No reports are left to determine when he first went to Oxford, with which he was so closely connected till the end of his life. While it is certain that young boys were enrolled at the universities of the Middle Ages, such cases were exceptions. The normal curriculum of the universities of the period is well known, and consequently the university course of Wyclif is also approximately known. The time when he was at Oxford was about 1345, and then a series of shining names was adding glory to the fame of the university—such as those of Roger Bacon, Robert Grosseteste, Thomas Bradwardine, William of Occum, and Richard Fitzralph. To the writings of Occam, Wyclif owed much; his interest in natural science and mathematics was considerable, but he applied himself most diligently to the study of theology and of ecclesiastical law, and also early won recognition in philosophy. Even his opponents acknowledged the keenness of his dialectic. His writings prove him to have been well grounded in Roman law and in that of his own country, as well as in native history—in this last branch he set great store by the Polychronicon of Ranulf Higden. In the university there was no lack of sharp friction both political and scientific. As in other universities of the period, the students were enrolled in "nations"; in Oxford there were two of these—the northern or "Boreales" and southern or "Australes," each of which had its procurator chosen by the corps or nation. Wyclif belonged to the former of these, in which the prevailing tendency was anticuiral [to seek a reduction in Papal power], while the other was curial in its preferences. Not less sharp was the separation over Nominalism and Realism. Wyclif was a Realist. In the midst of these controversies the university studies of Wyclif were pursued. A family whose seat was in the neighborhood of Wyclif's home—Bernard Castle—had founded in Oxford the college named after itself—Balliol. To this Wyclif belonged, first as scholar, then as master, and had finally attained to the headship not later than 1360.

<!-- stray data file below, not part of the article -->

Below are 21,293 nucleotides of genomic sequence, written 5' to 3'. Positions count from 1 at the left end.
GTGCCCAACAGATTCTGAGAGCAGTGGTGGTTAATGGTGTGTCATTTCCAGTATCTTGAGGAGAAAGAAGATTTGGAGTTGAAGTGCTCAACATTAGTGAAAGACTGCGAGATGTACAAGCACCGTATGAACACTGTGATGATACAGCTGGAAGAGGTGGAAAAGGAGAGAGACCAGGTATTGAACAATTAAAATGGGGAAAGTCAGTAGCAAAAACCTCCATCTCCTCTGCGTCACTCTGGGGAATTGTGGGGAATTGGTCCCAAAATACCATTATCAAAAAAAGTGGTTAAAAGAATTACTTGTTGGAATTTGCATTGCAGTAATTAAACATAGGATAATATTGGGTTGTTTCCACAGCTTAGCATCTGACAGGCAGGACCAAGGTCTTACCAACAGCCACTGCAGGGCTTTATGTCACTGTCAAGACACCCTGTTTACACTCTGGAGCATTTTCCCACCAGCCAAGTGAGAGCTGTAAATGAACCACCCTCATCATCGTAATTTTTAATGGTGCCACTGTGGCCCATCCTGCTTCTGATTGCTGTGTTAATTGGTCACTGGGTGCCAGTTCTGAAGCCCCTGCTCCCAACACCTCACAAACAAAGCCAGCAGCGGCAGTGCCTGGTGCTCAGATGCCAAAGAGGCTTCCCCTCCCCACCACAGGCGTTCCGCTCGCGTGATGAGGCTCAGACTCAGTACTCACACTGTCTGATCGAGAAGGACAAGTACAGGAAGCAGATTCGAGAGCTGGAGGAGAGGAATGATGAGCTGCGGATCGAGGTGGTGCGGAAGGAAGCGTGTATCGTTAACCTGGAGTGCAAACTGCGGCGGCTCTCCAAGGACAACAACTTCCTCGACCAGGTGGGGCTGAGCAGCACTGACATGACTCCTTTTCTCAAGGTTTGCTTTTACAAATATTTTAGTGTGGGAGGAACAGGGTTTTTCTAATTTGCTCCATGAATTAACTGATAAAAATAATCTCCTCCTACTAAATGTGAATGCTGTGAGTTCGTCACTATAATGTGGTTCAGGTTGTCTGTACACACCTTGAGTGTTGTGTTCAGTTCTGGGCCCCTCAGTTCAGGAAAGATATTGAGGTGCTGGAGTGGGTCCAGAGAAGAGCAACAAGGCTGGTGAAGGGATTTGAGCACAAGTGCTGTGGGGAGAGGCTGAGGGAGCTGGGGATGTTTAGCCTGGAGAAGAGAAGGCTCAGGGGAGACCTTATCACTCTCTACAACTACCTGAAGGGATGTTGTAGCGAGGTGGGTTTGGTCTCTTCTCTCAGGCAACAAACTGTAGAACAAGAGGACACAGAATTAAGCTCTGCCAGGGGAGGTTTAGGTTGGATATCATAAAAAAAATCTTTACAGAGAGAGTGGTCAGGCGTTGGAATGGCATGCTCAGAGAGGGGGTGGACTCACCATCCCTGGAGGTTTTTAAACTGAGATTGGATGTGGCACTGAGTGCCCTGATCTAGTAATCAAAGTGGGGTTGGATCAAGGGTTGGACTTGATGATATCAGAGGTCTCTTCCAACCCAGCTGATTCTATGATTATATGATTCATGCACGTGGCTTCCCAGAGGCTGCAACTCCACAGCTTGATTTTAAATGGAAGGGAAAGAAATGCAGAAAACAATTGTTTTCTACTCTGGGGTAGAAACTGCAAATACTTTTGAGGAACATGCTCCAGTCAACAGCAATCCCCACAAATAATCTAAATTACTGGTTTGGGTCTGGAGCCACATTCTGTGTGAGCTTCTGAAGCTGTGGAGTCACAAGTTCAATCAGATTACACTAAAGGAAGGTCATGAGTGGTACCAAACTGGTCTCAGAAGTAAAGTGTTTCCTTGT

When he received from the college the presentation in 1361 of the parish of Fylingham in Lincolnshire, he had to give up the leadership of the college, though he received the courtesy of permission to live at Oxford; original testimony indicates that he had rooms in the buildings of Queen's College. His university advancement followed the usual course. While as baccalaureate he busied himself with natural science and mathematics, as master he had the right to read in philosophy, and in this he soon gained repute. But of marked significance was his zeal in Bible study, which he pursued after becoming bachelor in theology. His fidelity, truth, and diligence led Simon Islip, archbishop of Canterbury, to place him at the head of Canterbury Hall in December, 1365, in which twelve young men were preparing for the priesthood. [Note: Rashdall holds that the Wyclif of Canterbury Hall was not the Reformer]. Islip had designed the foundation especially for secular clergy; but when he died in April of 1366, his successor Simon Langham, a man of monastic training, turned the leadership of the college over to a monk. Though Wyclif appealed to Rome, the issue was unfavorable to him. This case would hardly have been thought of again had not contemporaries of Wyclif, such as William Woodford, erroneously seen in it the genesis of his later energetic assaults upon Rome and monasticism. Between 1366 and 1372 he became a doctor of theology; as such he had the right to lecture upon systematic divinity, which right he zealously exercised. But it is an error to trace to these lectures the origin of his Summa, which was due to other stimuli. In 1368 he gave up his living at Fylingham and took over the rectory of Ludgershall in Buckinghamshire, not far from Oxford, and this was a position which enabled him to retain his connection with the university. Six years later (1374) he received the crown living of Lutterworth in Leicestershire, which he retained till his death. He had already resigned a prebend in Westbury because it was contrary to his convictions to hold command of more positions than those in which he could personally exercise the cure of souls.